Along the way they’ll run into April (Lohan), a drugged-out wannabe-model whose father wants to make her daddy’s girl, Osiris Ampanpour (Savini), an Assyrian assassin with a sadistic streak and Sniper (Whigham), Booth’s right hand man. The odds are stacked against Machete, but Machete doesn’t care about odds, not as long as he has a razor sharp blade at his disposal.

This has all the elements of 70s blacksploitation (i.e. movies like Superfly and Shaft), Asian chop sockey (the films of the Shaw brothers and some of Bruce Lee’s early stuff), spaghetti westerns and even the slasher flicks of the 80s. All of this has been filtered through Robert Rodriguez’ Cuisinart of influences to create something unique and refreshing, even as it is also at once familiar.

It’s no secret that this was born from a faux trailer that appeared as part of the 2007 B-movie homage Grindhouse that Rodriguez did with fellow trash movie aficionado Quentin Tarantino (it is said that another fake trailer from that movie, Thanksgiving is on the fast track for development as well). However, the real genesis for this character and this project took place back in 1994 when Rodriguez was finishing El Mariachi when Rodriguez began writing a script about a disgraced ex-federale with a penchant for blades.

This is so over-the-top that NASA has it studying planets. Every swing of Machete’s weapon generates a fountain of blood and a limb, head or other body part parting rather gruesomely from the original owners. Machete also gets to use his other weapon plenty of times as nearly every woman in the movie gets a sex scene with him, all to the beat of ‘70s porn movie. Wackada wacka wacka boom chicka boom, baby! Of course, it’s a little difficult to picture Danny Trejo, who’s pushing 70 but still in awesome shape, as anything of a sex symbol. To each their own.

Still, this is the role Trejo was born to play. With his hard scowl, stringy hair, Fu Manchu moustache, angry demeanor and a slathering of tattoos, he has played murderers, rapists and thieves in countless movies over the years. Here, he is the kind of anti-hero that the audiences of the ‘70s embraced. There’s something vicariously thrilling about sticking it to the man, y’know.

De Niro is clearly having a great time here. His character is a combination of Byron de la Beckwith, Arizona state senator Russell Pearce and Foghorn Leghorn and De Niro hams it up like he’s working a middle school talent show. In fact, one gets the impression that Rodriguez told all his actors to “let her rip!” and the only instructions they received from him thereafter were “More!”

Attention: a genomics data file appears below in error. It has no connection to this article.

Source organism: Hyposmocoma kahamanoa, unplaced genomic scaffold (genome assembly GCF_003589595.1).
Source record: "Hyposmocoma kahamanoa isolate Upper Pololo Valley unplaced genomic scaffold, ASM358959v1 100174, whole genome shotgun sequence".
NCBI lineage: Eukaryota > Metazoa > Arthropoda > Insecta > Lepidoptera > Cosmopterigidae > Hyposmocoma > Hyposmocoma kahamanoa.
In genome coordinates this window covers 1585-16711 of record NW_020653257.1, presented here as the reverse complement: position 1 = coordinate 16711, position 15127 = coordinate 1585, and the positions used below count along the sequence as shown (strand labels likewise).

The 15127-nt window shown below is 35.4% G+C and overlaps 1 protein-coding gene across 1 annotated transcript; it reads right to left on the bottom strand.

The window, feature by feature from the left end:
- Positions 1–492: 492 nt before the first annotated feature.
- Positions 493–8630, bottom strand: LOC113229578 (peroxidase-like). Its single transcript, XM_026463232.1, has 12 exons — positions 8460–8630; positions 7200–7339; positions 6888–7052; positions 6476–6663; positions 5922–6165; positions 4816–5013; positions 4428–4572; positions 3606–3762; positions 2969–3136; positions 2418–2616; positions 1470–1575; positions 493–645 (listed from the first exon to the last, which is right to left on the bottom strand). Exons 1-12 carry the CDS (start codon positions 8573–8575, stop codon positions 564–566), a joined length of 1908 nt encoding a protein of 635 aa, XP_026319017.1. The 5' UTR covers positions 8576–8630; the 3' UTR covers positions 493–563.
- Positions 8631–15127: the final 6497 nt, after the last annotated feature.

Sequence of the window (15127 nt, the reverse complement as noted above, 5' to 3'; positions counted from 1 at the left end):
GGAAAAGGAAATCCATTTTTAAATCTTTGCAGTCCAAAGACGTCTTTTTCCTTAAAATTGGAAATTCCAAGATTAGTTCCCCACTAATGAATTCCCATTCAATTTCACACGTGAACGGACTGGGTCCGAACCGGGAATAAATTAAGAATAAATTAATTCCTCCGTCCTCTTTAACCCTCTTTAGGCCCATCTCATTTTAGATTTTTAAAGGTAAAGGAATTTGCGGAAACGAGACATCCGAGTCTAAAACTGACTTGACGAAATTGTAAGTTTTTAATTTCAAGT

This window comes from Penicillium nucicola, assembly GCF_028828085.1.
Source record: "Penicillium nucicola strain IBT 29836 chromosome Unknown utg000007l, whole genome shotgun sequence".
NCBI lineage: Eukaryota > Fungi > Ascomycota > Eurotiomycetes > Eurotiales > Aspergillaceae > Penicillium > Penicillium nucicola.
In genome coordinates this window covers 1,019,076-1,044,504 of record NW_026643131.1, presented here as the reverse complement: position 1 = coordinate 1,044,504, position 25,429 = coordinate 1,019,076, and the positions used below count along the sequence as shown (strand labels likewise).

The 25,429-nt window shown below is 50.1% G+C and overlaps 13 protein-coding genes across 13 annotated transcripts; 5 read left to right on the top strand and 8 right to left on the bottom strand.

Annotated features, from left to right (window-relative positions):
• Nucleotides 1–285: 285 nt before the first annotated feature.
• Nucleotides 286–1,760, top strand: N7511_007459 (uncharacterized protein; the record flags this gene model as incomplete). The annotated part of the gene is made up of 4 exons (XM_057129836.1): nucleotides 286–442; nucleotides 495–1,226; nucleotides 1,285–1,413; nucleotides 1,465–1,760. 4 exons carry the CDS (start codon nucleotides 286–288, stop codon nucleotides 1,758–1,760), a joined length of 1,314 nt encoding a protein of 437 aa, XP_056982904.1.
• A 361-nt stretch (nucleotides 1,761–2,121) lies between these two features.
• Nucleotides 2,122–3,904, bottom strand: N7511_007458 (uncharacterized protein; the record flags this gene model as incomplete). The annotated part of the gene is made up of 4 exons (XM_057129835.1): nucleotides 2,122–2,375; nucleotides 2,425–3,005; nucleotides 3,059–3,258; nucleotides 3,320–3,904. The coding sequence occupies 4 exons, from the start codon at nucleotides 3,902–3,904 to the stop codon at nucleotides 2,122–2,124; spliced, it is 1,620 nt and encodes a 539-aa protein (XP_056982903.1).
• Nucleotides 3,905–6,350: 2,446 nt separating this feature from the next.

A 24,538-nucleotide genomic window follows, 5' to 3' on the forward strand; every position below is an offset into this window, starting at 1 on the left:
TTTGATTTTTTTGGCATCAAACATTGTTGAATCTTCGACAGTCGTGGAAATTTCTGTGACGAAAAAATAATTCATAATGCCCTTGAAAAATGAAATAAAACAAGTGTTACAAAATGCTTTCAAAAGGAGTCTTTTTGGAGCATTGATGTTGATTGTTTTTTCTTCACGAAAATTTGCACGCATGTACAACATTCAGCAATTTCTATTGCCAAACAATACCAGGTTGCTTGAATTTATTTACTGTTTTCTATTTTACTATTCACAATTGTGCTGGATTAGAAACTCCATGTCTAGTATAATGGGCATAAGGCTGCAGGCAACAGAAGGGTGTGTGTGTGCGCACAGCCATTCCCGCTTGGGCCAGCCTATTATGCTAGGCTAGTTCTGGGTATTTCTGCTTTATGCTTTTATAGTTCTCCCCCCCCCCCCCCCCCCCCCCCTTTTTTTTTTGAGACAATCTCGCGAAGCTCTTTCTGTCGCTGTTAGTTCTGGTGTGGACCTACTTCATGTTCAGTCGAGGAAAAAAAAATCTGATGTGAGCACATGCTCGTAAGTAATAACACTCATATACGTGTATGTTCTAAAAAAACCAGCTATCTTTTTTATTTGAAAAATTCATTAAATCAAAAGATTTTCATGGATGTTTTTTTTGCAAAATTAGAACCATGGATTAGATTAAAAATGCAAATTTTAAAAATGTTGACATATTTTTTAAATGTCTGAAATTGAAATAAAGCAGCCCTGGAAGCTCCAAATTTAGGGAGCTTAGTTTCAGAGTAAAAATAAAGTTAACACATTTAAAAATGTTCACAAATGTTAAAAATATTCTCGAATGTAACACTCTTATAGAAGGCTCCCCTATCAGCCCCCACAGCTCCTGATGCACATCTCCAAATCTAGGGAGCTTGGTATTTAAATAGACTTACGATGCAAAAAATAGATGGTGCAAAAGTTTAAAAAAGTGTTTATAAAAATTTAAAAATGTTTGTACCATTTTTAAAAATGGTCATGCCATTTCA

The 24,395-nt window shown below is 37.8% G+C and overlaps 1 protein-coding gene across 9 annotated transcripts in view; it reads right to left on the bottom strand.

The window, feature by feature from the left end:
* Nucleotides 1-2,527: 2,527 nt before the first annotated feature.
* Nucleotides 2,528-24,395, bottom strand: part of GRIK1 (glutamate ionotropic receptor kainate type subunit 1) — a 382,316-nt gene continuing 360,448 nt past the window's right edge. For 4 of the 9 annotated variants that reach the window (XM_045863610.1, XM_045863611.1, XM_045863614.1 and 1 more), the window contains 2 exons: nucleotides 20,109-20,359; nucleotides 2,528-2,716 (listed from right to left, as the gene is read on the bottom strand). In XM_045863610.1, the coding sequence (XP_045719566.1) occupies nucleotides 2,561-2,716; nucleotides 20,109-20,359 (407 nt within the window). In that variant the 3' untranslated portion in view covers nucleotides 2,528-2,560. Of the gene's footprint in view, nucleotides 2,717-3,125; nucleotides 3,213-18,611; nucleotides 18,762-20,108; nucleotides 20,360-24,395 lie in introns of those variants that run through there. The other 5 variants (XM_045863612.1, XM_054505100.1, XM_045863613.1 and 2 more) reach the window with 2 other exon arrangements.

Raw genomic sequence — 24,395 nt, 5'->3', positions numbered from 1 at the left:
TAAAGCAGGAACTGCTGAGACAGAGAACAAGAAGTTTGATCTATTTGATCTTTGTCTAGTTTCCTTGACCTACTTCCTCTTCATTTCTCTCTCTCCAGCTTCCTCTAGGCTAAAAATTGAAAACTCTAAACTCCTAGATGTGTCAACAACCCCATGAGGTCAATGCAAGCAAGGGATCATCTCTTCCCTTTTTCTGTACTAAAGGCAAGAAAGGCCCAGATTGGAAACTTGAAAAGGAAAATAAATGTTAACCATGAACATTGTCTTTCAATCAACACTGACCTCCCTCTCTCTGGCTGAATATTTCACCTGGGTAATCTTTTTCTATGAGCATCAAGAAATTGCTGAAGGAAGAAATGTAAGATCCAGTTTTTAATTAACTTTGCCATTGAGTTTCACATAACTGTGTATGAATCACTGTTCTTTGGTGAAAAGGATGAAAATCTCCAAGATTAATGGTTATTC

Certainly modern audiences aren’t used to this much gratuitous sex and overt, bloody violence but that’s okay; those of us who remember Times Square before the chain restaurants, Starbucks and tourist-friendly shopping when just walking into the area made you want to shower and then dry off with sandpaper will embrace Machete with both arms. Okay, not literally; giving Machete a hug will probably lose you the use of both your arms unless you’re a naked chick with big bazoombas. And that’s the way it should be.

REASONS TO GO: It’s social commentary disguised as a cheesy 70s action flick wrapped in satire. The movie is so preposterous you have to love it.

REASONS TO STAY: Those who are faint of heart when it comes to sex and violence should steer clear.

FAMILY VALUES: Lots of gratuitous sex and lots of gratuitous violence to go with lots of gratuitous language. Who says they don’t make ‘em like this anymore?

TRIVIAL PURSUIT: After Rodriguez told Trejo about the role of Machete and the film he intended to make, Trejo called Rodriguez regularly at varying times of the day to pitch himself for the role. Finally, when an exasperated Rodriguez asked Trejo why he didn’t just text him, Trejo replied “Machete don’t text” and Rodriguez liked the line so much he used it in the movie.

HOME OR THEATER: Oh, home viewing for this one, definitely. Preferably with a six pack of cheap beer, a bagful of pork rinds and a taco or two.

FINAL RATING: 6/10

TOMORROW: Fifty Dead Men Walking